His flashy cars are displayed in a dedicated Automobile Museum, – the colourful Cadillacs, Rolls Royce Sedans, 1975 Dino Ferrari, Mercedes and his John Deere tractor amongst his other wheeled vehicles and bikes. To top it all, the tour leads to two custom jets, kitted out just as you would expect with gold–plated seat belts, suede chairs, leather covered tables, private phones and 24-carat gold flecked sinks.

The memorabilia spills out of the gift shops – sunglasses, glitter T-shirts, mugs, pens in a range of colours and themes. There are a number of restaurants but try the Ice Cream Parlour, authentically designed in a typical diner style. The tour provides a good visual insight into the everyday life of Elvis at home and although it is very busy, the tours are well organized and thoughtfully presented.

For a convenient day, a new 400- room Graceland Hotel is scheduled to open this year. Graceland is around 20 minutes from downtown Memphis. A free shuttle operates to serve the other music attractions which include Sun Studios and the Rock ‘n’ Soul museum.

Sun Studios boast some of the most famous music recordings and the location that began the careers of musical legends such as Johnny Cash, BB King, Jerry Lee Lewis, Roy Orbison and The Million Dollar Quartet. In 1954, Elvis got his first start here when the owner, Sam Philips, believed in him as an artist who could perform with the energy of a blues artist but who could also reach across regional, musical and racial barriers. The museum is on the outskirts of Memphis and is very compact. Tours are timed as it gets very crowded but worth it especially to witness the exact microphone spot used by legendary artists to record their music.

The Memphis Rock ‘n’ Soul Museum presents a chronology of musical pioneers and the barriers they overcame to create the sounds that sung the tales. Opened in 2015, the Music Hall of Fame completes a Memphis Music pilgrimage, portraying the heroes of Memphis Music.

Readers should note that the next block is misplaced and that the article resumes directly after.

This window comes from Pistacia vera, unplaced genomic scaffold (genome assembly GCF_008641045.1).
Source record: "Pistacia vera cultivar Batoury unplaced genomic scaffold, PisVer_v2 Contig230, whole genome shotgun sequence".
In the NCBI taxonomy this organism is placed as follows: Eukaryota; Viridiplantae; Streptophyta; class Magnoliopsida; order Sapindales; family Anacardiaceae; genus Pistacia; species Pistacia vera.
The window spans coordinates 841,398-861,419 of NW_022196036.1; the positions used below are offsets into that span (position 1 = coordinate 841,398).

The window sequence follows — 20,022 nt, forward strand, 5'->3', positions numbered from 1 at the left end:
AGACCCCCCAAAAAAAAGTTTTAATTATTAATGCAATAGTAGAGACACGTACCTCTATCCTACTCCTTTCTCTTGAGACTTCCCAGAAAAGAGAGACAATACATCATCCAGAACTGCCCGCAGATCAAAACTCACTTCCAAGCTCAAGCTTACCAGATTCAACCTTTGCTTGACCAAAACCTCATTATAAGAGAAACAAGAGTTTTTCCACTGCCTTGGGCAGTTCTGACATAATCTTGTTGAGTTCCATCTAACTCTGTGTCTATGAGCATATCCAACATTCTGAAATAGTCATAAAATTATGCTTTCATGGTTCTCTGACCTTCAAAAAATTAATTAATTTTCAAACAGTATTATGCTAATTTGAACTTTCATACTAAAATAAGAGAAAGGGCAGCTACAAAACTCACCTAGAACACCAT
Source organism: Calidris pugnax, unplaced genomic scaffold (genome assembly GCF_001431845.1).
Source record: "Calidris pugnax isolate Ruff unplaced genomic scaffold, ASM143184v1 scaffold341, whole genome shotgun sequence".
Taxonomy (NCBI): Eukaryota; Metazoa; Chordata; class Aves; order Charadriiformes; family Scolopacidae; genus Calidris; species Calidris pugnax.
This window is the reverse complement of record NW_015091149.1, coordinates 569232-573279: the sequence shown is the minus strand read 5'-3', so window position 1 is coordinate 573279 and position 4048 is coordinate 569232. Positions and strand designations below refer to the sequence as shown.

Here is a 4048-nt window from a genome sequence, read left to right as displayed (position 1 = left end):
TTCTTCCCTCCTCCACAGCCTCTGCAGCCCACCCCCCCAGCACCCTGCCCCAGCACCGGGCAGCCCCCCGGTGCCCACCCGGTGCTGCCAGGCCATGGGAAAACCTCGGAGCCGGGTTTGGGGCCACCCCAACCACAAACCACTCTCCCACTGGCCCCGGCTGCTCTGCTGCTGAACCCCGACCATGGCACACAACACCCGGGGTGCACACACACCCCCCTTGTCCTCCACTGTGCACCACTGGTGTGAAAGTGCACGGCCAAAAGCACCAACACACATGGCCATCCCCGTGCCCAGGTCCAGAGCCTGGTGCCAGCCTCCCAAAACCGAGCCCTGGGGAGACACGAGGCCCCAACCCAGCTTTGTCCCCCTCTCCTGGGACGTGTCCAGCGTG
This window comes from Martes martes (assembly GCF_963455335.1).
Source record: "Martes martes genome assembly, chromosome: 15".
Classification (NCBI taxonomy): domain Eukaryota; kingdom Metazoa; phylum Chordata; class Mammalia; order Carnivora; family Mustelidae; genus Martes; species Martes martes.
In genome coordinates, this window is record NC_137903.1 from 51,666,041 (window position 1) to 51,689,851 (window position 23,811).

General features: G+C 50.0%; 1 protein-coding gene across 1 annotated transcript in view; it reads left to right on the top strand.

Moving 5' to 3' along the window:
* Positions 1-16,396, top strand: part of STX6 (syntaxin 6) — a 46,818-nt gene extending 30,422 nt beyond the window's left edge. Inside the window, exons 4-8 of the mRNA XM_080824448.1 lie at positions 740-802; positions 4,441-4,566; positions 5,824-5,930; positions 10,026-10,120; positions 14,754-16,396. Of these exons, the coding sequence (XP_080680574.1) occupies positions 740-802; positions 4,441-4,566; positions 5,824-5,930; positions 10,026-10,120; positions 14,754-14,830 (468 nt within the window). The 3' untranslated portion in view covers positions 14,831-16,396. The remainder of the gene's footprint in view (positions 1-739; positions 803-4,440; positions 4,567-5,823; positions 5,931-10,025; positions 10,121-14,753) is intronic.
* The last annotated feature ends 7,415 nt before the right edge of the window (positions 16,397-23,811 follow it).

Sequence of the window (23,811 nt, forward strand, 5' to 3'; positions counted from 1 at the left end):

If you like gold-plated Cadillacs take time to visit the Stax Museum of American Soul which houses Issac Hayes’ motor car, complete with its fur-lined floorboards and TV. Stax’s music is rooted in the sounds of Southern gospel music and was the fifth-largest African American owned business in the US during its time. It launched the careers of Otis Redding, Isaac Hayes, Sam & Dave among others.

Elvis was certainly a fashion icon. Studded suits, flared trousers, wide belts, high collars and draped cloaks in a range of colours. Visit the Peabody Hotel in the heart of Memphis for your own Elvis wardrobe. The Lansky family, renowned for designing Elvis’s distinct style still operate the tailoring store in the hotel. The shop is like a museum with signed guitars decorating the walls while copies of Elvis’ jackets, flip-collared shirts and trousers fill the sales racks. There is a guided tour around the hotel which reveal the many connections with celebrities and in particular, Elvis. It was in the hotel where Elvis attended his high school prom and in 1955 where he signed his first recording contract on Peabody headed paper. Time your visit to the Peabody Hotel to arrive for the Duck March at 11am daily. This 50-year old tradition attracts international acclaim led by a dedicated Duck Master.

Elvis lives on in Memphis from the songs belting out in Beale Street, his palatial home in Graceland, a dedicated breakfast table in downtown and even his own tailor. It is no wonder millions travel here to pay homage. Elvised out, I’m back at the station, bags packs ready to board the Amtrak train. It’s an overnight journey returning to Chicago. I am escorted to my Roomette which is already prepared as my bedroom where I am lulled to sleep by the gentle rocking movement of the train and Elvis melodies still ringing in my ear.

Jane Wilson,,